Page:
One thing I pondered at lunch today as this was unfolding, was whether the electronic news-media might better make some sort of industry-wide pact to tone down the coverage of these damned things, while they’re unfolding.

    Right now, any suicidal son of a bitch in the nation can choose to become coast-to-coast famous; can get as much live coverage as the President of the United States, or Brett Favre, if only he can slaughter enough people before he’s stopped.

    (But then my next thought was – I wonder if today’s attack is somehow connected to yesterday’s?)

    Anyway – endless “LIVE COVERAGE” quickly becomes an endless loop of uninformed speculation

  44. MichaelG said on November 6, 2009 at 3:42 pm

    From yesterday: I also arrived here at Bob Greene time, directed by what blog I can’t remember. I also quit reading Lileks several years ago. He got a bit too loopy for me and a bit too twee. And he, like Jonah Goldberg and the rest of those sissy neocon war lovers was a bit overly brave with other people’s asses while carefully staying out of the line of fire themselves.

    I’d forgotten about that 1995 Ft Bragg shooting. When I was stationed at Bragg I was right across the street from the stadium. Corner of Bastogne and Ardennes. Lived on one side of Bastogne and worked on the other.

  45. Jean S said on November 6, 2009 at 3:51 pm

    Bob Greene sent me here as well…

    …it’s been ages since I watched any network news, and we get basic cable only, so no CNN, MSNBC yadda yadda. Two results: 1) it’s all NPR all the way, and 2) my blood pressure is superb.

    When I travel and spend time in airports, I note that I steadily become ever-more anxious. Why, thank you, CNN! I needed that! Jeez.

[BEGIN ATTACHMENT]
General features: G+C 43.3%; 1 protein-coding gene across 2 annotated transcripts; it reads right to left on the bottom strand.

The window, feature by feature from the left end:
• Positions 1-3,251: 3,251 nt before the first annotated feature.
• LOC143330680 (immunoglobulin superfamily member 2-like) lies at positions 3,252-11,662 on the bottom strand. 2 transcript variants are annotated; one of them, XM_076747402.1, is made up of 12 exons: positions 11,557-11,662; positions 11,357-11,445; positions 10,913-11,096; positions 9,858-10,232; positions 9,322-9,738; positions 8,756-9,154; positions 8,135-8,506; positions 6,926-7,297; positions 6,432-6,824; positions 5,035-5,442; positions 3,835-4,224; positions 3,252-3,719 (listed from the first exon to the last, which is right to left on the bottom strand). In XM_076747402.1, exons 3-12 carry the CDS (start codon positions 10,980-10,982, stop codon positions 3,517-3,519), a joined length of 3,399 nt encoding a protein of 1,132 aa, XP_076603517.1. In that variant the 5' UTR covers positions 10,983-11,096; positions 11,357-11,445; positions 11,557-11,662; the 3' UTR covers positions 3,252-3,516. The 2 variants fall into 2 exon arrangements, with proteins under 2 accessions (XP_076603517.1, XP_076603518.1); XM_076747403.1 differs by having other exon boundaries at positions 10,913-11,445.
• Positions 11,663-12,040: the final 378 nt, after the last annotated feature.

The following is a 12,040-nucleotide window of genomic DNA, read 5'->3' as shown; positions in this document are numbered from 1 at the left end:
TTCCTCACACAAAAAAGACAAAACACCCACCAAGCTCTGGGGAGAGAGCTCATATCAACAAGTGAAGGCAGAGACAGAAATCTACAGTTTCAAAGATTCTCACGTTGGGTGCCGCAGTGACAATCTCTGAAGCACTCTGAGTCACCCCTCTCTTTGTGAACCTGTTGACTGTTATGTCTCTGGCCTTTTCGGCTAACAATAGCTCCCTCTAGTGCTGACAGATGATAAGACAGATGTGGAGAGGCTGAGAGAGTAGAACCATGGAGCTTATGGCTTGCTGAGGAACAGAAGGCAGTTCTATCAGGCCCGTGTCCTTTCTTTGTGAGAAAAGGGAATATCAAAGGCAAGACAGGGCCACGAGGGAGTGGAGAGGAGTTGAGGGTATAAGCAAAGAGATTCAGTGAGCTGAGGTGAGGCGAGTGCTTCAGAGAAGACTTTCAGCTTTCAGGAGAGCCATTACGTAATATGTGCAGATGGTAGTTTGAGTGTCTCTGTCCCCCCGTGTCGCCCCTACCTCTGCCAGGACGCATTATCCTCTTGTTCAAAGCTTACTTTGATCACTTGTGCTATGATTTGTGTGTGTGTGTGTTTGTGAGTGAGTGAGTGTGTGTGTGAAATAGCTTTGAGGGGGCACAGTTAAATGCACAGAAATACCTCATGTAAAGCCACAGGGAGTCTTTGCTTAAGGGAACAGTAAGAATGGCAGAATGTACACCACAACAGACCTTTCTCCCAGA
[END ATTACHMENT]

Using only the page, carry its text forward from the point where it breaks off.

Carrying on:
46. Danny said on November 6, 2009 at 4:02 pm

    Everyone, a women’s soccer video that you must see. I like mean girls, but this one even scares me a little.

    Hey all you guys, out of all of the females at NN.C, who do you think would play soccer like this. I’m going with Mary and Moe. They seem quite “jolly-hockeysticks.” Heheh

  47. Deborah said on November 6, 2009 at 4:08 pm

    This has been another good thread, once again. I keep checking in every time I send something to print, or when I’m waiting for a document to open. This is addictive.

  48. ROgirl said on November 6, 2009 at 4:10 pm

    Brian – what would cable be without “endless loops of uninformed speculation?”

    Test patterns?

  49. Jolene said on November 6, 2009 at 4:20 pm

    Fallows, as usual, has some wise words re those endless loops.

    Re what would cable be w/o those loops, I just can’t imagine why they don’t send their staff out to do so actual reporting rather than repeating uninformed blather over and over. And it kills me when they break into, for instance, an interview w/ a political leader to follow a car chase in LA, even when they have no idea whom is being chased for what. Ridiculous.

  50. moe99 said on November 6, 2009 at 4:20 pm

    Ah, Danny, should I be flattered?

  51. john c said on November 6, 2009 at 4:23 pm

    I know this is circling way back to the beginning of the comments, but Dorothy: I did not say there is no violence in America. There is, and there is far too much of it involving guns. But if America were an “inherently violent place,” then you and I and virtually everyone in the country would have personal experiences with violence all the time. Most people in this country have no direct experience with violence. Many people do, yes. And many of them are poor. But “inherently violent”? … it’s just the kind of sloppy leap of language I don’t like.